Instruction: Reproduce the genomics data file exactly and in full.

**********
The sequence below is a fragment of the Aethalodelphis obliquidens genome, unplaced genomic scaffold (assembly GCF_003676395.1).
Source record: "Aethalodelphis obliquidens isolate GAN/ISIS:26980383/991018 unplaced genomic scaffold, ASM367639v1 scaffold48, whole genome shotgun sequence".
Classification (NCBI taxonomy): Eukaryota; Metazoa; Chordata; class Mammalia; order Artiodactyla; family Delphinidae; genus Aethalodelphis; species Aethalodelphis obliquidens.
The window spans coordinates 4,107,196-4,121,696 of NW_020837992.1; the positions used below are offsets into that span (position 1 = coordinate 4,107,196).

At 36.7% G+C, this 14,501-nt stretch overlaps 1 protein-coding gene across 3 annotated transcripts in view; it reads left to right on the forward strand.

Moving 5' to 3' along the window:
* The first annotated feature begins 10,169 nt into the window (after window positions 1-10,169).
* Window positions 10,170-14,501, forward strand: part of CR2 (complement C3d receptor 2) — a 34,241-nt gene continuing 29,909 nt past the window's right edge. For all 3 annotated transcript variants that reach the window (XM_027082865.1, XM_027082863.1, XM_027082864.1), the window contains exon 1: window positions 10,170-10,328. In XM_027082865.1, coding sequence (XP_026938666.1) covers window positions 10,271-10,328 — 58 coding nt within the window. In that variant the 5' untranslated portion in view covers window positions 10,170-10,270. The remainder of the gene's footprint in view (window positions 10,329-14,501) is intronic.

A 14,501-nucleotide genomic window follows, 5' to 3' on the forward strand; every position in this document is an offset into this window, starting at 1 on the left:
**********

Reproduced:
The sequence below is a fragment of the Aethalodelphis obliquidens genome, unplaced genomic scaffold (assembly GCF_003676395.1).
Source record: "Aethalodelphis obliquidens isolate GAN/ISIS:26980383/991018 unplaced genomic scaffold, ASM367639v1 scaffold48, whole genome shotgun sequence".
Classification (NCBI taxonomy): Eukaryota; Metazoa; Chordata; class Mammalia; order Artiodactyla; family Delphinidae; genus Aethalodelphis; species Aethalodelphis obliquidens.
The window spans coordinates 4,107,196-4,121,696 of NW_020837992.1; the positions used below are offsets into that span (position 1 = coordinate 4,107,196).

At 36.7% G+C, this 14,501-nt stretch overlaps 1 protein-coding gene across 3 annotated transcripts in view; it reads left to right on the forward strand.

Moving 5' to 3' along the window:
* The first annotated feature begins 10,169 nt into the window (after window positions 1-10,169).
* Window positions 10,170-14,501, forward strand: part of CR2 (complement C3d receptor 2) — a 34,241-nt gene continuing 29,909 nt past the window's right edge. For all 3 annotated transcript variants that reach the window (XM_027082865.1, XM_027082863.1, XM_027082864.1), the window contains exon 1: window positions 10,170-10,328. In XM_027082865.1, coding sequence (XP_026938666.1) covers window positions 10,271-10,328 — 58 coding nt within the window. In that variant the 5' untranslated portion in view covers window positions 10,170-10,270. The remainder of the gene's footprint in view (window positions 10,329-14,501) is intronic.

A 14,501-nucleotide genomic window follows, 5' to 3' on the forward strand; every position in this document is an offset into this window, starting at 1 on the left: